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    .NET/Mono development targeting anything from embedded, mobile and desktop devices all the way up to the cloud.

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delegatevoid's Achievements

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  1. It's a bullshit move. We (the entire community here) have been testing and providing feedback for btsync since the very beginning. I'm sure there are many like myself who have set up many sync folders, moving from other services such as Dropbox, GDrive, etc... to BTSync because of the promises made by the Bittorrent team. And now they want to limit us to 10 folders (which is a purely artificial limitation) unless we cough up money for every device in our sync setup? This doesn't just affect business users, it affects all users. Of course they have every right to make money (and they should), but business support should have been something like: 24/7 technical support active directory / ldap integration bla bla bla Here's what we'll do. Backup all binaries of the 1.4 versions for every platform and keep using those. Since it is supposed to be purely p2p they should continue to work, if they don't we'll know there's something in the middle and the product as a whole should not be trusted. When they come up with more acceptable terms for the 2.0 we can reconsider.
  2. This is rather important isn't it :-) Otherwise no commercial product would ever be able to support BTSync, so they'd only be able to support Dropbox, GDrive, OneDrive, etc, etc....
  3. The problem is I'm letting do the parsing automatically, don't feel like doing it manually just because the BTSync team fix it. It still feels like this whole thing is someone's pet project :-)
  4. If you look at the preferences in the latest version of BTSync, the values of some settings are being prefixed with "*", even though, when you set them, they are pure integers. I've no idea what the meaning of this "*" is, but what I do know is that it breaks the API. If you look at the JSON returned by the API: You'll see it returns "*" as part of some values which means they can no longer be parsed as integers which in turn breaks the clients.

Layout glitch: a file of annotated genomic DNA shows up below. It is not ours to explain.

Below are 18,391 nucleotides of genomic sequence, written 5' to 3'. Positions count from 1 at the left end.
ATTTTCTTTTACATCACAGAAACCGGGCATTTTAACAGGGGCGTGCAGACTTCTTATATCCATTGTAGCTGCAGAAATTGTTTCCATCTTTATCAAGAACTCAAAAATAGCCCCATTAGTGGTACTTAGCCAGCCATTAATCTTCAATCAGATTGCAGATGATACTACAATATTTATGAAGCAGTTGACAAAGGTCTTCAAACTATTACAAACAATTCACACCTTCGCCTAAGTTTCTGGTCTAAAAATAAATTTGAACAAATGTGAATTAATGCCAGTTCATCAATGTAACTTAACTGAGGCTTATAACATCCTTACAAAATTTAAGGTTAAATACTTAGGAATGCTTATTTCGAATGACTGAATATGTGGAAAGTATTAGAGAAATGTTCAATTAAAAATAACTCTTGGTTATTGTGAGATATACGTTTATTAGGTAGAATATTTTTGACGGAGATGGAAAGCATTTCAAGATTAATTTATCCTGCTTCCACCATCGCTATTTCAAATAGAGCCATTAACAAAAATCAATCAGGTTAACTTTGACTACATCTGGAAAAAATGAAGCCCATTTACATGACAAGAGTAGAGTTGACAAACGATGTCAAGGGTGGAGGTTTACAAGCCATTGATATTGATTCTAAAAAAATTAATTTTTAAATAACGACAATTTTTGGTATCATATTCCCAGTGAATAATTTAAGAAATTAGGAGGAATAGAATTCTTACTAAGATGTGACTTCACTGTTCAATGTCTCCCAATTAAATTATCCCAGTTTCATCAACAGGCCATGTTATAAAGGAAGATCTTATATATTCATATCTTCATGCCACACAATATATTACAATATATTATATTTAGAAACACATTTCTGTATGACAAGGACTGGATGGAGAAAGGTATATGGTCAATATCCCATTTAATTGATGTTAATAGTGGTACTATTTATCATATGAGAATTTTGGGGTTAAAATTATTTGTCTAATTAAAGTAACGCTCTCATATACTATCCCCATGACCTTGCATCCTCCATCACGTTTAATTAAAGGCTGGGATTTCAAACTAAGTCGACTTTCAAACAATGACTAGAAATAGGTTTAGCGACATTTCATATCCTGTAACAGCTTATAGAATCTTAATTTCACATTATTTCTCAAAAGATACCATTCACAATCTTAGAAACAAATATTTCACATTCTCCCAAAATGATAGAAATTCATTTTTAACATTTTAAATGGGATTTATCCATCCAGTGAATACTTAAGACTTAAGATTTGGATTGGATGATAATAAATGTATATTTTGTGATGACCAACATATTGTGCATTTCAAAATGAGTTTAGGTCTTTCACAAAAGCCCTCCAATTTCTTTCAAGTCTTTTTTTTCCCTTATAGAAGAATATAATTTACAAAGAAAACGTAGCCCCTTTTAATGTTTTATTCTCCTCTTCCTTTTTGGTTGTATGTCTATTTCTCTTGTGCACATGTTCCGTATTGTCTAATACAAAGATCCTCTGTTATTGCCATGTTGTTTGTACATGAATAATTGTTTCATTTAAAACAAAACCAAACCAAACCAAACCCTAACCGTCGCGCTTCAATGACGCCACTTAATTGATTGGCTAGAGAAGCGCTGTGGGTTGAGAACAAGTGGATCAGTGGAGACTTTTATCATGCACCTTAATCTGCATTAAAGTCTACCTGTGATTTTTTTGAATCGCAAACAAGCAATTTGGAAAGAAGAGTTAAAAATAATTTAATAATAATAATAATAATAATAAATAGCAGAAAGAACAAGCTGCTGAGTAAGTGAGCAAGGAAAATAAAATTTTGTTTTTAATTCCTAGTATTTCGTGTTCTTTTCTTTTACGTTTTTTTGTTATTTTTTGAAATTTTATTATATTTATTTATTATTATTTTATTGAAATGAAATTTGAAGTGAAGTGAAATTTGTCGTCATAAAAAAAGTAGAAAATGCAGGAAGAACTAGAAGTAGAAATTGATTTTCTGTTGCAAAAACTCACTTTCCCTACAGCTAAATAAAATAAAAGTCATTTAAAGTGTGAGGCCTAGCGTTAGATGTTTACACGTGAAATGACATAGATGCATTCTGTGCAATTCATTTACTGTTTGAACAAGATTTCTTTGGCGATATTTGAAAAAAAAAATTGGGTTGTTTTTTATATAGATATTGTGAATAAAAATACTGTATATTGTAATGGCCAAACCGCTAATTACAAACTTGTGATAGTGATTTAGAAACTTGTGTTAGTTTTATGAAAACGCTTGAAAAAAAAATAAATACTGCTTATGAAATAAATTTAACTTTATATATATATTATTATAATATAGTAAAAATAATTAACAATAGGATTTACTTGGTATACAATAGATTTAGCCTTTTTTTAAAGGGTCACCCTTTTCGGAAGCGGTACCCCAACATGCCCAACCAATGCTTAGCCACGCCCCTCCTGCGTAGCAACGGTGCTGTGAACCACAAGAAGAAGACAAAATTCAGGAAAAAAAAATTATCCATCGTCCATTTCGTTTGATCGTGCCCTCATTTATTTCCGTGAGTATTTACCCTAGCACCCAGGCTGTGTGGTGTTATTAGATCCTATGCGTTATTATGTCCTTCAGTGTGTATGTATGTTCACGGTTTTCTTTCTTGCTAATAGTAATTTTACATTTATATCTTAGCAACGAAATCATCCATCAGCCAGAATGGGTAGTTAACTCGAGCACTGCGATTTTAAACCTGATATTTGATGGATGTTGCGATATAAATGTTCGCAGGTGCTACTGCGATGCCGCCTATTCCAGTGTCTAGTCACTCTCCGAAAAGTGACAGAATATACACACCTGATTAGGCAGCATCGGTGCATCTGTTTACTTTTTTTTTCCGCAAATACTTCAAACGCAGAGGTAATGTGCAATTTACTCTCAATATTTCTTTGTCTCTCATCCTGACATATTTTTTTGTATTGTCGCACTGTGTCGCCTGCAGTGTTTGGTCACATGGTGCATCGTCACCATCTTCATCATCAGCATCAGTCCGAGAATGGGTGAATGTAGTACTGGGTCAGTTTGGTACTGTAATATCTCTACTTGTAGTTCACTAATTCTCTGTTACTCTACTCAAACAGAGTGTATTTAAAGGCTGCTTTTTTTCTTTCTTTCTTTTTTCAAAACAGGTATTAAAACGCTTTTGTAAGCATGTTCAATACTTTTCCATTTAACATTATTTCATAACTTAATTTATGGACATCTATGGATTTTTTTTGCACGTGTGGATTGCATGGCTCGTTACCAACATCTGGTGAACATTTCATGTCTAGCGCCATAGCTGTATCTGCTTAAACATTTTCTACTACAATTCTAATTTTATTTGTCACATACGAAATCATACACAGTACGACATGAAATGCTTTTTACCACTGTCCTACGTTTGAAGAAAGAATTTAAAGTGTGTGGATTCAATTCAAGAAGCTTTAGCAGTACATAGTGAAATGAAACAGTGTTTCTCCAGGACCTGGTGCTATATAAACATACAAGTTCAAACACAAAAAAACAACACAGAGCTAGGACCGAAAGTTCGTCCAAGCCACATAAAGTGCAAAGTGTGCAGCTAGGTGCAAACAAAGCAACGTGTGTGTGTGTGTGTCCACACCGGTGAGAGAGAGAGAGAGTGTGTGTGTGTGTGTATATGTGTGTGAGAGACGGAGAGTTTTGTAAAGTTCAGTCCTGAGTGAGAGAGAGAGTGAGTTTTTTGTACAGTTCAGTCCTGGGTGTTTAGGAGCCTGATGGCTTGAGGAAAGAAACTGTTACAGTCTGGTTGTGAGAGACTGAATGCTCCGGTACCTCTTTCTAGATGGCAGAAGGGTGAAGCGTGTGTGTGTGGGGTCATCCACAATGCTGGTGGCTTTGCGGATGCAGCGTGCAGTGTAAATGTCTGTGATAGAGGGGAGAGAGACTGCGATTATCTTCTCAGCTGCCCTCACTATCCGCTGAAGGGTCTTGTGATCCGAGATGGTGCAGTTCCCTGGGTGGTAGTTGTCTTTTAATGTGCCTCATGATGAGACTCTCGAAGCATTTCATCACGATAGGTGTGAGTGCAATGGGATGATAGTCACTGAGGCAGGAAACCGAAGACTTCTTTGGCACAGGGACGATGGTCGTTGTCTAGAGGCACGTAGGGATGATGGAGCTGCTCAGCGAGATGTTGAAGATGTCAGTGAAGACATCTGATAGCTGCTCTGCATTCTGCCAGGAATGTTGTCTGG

5. @marck321 You are correct, thank you for pointing it out. Apparently the response to this API request has changed, I will have to check what is going on. @lg0 The open source repository for this projects can be found on BitBucket (I am not a fan of GIT) Feel free to post bug/feature requests there. As for 4.0 support, I'm afraid not, since the library relies heavily on async/await. That being said, you could backport it to use .NET 4.0 and the Async CTP for .NET 4.0, however I wouldn't suggest it. Today Windows XP is the only version of Windows not supported by .NET 4.5 and nobody should be running that anymore anyway. If you do want to backport it, perhaps you can fork the repository in GitHub, create a new branch for .net 4.0 and if it's good I'll pull it back into the main repo And of course I'd be more than willing to help out if need be. @mark321 I looked into it some more, it's actually a bug in the new version of BTSync The values marked with a * should actually just be integer values, and since the latest version they are not. Will post this as a bug Update: I've posted it here:
  6. You are correct, should be public Program() { ... } I wrote that on my Surface using notepad, as I just received it and hadn't installed Visual Studio yet. A typo, my bad, sorry
  7. In this particular case, if your application doesn't do anything else at the same time, you can get away with using .Wait When you build bigger applications or desktop applications .Wait() will not be suitable. As for the BTSyncClient instance, there's no need to do that before the try. In fact, if you have a try/catch in a method you should always try and make it so that the try is the very first thing in the method.